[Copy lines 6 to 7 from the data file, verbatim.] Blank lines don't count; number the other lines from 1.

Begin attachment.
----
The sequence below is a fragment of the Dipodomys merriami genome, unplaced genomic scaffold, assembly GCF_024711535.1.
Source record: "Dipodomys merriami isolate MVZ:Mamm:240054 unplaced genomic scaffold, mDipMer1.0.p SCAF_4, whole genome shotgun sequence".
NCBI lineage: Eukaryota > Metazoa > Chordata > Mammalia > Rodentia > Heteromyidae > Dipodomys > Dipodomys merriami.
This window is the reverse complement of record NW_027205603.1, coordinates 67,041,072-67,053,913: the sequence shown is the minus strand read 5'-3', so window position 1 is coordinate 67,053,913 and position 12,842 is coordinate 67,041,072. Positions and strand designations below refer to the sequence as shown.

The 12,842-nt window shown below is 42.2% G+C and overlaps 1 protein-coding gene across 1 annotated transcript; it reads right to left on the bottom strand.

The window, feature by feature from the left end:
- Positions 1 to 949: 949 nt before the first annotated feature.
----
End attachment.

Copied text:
The window, feature by feature from the left end:
- Positions 1 to 949: 949 nt before the first annotated feature.